History

The origin of the Aramaeans is still uncertain, arising from the limited amount of evidence regarding the mention of Aramaeans in Mesopotamian inscriptions. The appearance of the Aramaeans is retraced to two different dates: the 14th and the 12th centuries depending upon the acceptance of some kind of relationship between the Aramaeans and the Ahlamû. Nonetheless, present-day scholarship seems to be agreed upon their Upper Mesopotamian origins. This is an article about the ancient middle eastern region. ...


14th century BC

The Ahlamû are first mentioned in the el-Amarna letters alluding to the king of Babylon; the presence of the Ahlamû are also attested in Assyria, Nippur and even at Dilmun (Bahrain); Shalmaneser I (1274-1245 BC) defeated the Shattuara, King of Mitanni and his Hittite and Ahlamû mercenaries at Jazirah. In the following century, they cut (the Ahlamû) the road from Babylon to Hattusas, and Tukulti-Ninurta I (1244-1208 BC) claims that he conquered Mari, Hana and Rapiqum on the Euphrates and "the mountain of the Ahlamû". The Amarna letters is the name popularly given to an archive of correspondence, mostly diplomatic, found at Amarna, the modern name for the capital of the Egyptian New Kingdom primarily from the reign of pharaoh Amenhotep IV, better known as Akhenaten (1369 - 1353 BCE). ... Babylon is the Greek variant of Akkadian Babilu, an ancient city in Mesopotamia (Location: , , modern Al Hillah, Iraq). ... Assyria in earliest historical times referred to a region on the Upper Tigris river, named for its original capital, the ancient city of Ashur. ... The city of Nippur [nipoor] (Sumerian Nibru, Akkadian Nibbur) was one of the most ancient of all the Babylonian cities of which we have any knowledge, the special seat of the worship of the Sumerian god, Enlil, ruler of the cosmos subject to An alone. ... Dilmun (sometimes transliterated Telmun) is associated with ancient sites on the islands of Bahrain in the Persian Gulf. ... Shalmaneser I, son of Adad-nirari I, succeeded his father as king of Assyria about 1310 BC. He carried on a series of campaigns against the Aramaeans in northern Mesopotamia, annexed a portion of Cilicia to the Assyrian empire, and established Assyrian colonies on the borders of Cappadocia. ... Mitanni or Mittani (in Assyrian sources Hanilgalbat, Khanigalbat) was a kingdom in northern Syria during the later 2nd millennium BCE. The name was later used as a geographical term for the area between the Khabur and Euphrates rivers in Neo-Assyrian times. ... Hittite can refer to either: The ancient Anatolian people called the Hittites; or The Hittite language, an ancient Indo-European language they spoke. ... The term Jazirah is island or peninsula in Arabic language and may refer to Al Jazirah, Mesopotamia Al Gezira, Sudan Gezira, of Zamalek, Cairo, Egypt Algeciras a city in Southern Spain Al Jazeera, Arabic television channel, Qatar. ... Babylon is the Greek variant of Akkadian Babilu, an ancient city in Mesopotamia (Location: , , modern Al Hillah, Iraq). ... Hattusa (also known as Hattusas or Hattush) was the capital of the Hittite Empire. ... Tukulti-Ninurta I was a king of Assyria from 1244 BC to 1208 BC. Categories: Royalty stubs | Assyrian kings ... The Mari (also known as Cheremis in Russian and ÇirmeÅŸ in Tatar) are a Volga-Finnic people in the Volga area, the natives of Mari El, Russia. ... Hana can be: A Jewish variant transliteration of Hannah. ... The Euphrates (the traditional Greek name for the river, which is in Old Persian Ufrat, Aramaic Prâth/Frot, in Arabic Al-Furat الفرات, in Turkish Fırat and in ancient Assyrian language Pu-rat-tu) is the westernmost of the two great rivers that define Mesopotamia (Bethnahrin in Aramaic), the...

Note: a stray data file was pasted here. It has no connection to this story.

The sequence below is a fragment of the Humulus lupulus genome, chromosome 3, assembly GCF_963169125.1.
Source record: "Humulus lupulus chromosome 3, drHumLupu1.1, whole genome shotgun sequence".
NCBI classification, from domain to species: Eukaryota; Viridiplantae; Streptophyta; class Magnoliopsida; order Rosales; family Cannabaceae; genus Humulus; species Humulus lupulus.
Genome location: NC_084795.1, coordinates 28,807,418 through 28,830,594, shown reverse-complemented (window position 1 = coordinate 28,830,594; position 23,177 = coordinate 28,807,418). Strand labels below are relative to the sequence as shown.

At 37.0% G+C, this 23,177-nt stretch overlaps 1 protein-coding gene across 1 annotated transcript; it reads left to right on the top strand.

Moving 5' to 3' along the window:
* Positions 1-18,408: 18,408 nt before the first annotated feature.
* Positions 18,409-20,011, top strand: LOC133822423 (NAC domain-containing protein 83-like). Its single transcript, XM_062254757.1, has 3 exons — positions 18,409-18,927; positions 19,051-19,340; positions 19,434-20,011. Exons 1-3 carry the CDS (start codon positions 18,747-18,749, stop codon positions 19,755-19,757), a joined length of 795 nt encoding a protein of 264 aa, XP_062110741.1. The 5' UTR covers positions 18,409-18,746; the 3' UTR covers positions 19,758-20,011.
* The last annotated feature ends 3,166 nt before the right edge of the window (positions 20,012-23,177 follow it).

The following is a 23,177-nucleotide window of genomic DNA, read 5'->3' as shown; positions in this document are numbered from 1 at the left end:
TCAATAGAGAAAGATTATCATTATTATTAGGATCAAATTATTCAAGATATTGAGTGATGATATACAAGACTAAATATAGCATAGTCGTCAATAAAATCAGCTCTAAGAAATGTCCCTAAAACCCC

12th century BC